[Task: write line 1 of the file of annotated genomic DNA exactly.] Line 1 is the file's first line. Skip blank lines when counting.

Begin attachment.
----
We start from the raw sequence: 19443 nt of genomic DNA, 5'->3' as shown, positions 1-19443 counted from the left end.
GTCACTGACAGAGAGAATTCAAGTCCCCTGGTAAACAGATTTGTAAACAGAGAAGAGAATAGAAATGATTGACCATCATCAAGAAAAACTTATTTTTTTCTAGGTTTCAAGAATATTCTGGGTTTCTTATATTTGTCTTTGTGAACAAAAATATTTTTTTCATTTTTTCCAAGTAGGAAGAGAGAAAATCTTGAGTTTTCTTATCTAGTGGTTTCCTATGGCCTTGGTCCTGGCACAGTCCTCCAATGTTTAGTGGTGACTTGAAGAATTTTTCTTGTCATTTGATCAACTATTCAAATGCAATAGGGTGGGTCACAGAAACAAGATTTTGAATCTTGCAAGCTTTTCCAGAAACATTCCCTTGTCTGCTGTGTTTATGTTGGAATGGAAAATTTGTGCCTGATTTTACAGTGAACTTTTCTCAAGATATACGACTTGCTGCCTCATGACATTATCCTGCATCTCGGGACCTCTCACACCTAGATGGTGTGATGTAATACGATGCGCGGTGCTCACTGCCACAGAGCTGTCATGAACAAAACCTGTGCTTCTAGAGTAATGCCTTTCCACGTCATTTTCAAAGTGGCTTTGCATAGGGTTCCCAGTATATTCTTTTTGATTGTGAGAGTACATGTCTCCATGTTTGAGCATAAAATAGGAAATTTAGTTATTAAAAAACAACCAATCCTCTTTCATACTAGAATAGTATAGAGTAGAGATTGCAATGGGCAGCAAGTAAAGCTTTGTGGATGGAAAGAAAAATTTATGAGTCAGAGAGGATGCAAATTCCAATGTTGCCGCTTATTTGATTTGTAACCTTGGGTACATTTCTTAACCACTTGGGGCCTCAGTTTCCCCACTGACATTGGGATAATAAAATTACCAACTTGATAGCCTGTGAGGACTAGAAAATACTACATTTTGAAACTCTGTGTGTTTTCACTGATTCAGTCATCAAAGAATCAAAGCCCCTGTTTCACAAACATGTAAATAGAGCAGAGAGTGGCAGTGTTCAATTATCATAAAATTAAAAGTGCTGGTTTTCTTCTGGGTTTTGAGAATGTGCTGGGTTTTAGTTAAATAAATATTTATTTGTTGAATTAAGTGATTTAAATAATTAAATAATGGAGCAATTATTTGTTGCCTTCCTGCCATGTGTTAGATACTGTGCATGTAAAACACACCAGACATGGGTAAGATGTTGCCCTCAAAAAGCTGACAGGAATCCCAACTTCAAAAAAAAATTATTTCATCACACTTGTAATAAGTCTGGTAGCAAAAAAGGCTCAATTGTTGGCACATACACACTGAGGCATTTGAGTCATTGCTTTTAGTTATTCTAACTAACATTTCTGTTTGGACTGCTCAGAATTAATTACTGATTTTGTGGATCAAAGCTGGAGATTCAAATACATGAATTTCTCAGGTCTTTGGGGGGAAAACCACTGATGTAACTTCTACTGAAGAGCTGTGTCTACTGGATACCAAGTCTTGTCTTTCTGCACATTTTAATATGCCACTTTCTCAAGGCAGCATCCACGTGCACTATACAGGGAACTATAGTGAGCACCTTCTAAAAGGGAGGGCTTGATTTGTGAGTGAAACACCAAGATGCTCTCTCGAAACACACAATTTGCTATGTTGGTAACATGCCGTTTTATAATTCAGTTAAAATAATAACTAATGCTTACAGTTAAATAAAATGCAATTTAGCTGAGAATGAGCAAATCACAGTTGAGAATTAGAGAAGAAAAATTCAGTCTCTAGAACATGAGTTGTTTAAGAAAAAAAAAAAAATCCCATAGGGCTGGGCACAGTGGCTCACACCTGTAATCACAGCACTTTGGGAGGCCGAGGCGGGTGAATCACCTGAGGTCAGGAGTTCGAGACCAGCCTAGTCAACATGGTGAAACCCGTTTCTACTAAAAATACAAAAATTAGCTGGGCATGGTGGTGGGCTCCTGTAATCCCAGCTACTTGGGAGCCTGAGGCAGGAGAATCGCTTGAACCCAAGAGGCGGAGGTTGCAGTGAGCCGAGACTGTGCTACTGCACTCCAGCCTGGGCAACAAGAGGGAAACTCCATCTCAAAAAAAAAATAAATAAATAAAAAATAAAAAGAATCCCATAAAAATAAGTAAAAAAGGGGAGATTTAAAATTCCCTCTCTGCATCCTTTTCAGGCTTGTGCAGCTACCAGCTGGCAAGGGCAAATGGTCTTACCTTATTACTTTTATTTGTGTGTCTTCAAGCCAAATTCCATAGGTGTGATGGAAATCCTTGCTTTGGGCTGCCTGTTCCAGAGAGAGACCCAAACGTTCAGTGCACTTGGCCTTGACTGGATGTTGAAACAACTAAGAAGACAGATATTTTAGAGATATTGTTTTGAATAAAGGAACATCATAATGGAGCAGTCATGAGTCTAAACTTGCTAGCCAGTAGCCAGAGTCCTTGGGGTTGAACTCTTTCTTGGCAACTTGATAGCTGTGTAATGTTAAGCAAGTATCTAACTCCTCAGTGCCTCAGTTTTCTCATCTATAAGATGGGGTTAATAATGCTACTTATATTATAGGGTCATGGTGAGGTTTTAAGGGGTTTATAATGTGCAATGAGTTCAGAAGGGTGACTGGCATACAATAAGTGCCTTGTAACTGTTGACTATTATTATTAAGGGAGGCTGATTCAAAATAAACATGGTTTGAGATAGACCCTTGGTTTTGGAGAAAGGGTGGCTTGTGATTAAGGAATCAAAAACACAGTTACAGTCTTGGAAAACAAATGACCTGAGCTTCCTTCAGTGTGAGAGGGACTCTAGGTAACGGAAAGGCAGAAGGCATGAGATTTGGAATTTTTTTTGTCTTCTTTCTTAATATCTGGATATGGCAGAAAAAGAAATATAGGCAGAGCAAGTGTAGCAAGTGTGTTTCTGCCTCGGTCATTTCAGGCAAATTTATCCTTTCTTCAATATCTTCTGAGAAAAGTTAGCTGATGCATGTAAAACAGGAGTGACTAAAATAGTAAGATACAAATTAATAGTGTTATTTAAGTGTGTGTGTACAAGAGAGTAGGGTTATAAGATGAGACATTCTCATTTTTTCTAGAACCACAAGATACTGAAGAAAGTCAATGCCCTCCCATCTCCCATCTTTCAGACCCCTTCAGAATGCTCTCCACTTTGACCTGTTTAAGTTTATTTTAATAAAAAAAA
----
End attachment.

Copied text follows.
We start from the raw sequence: 19443 nt of genomic DNA, 5'->3' as shown, positions 1-19443 counted from the left end.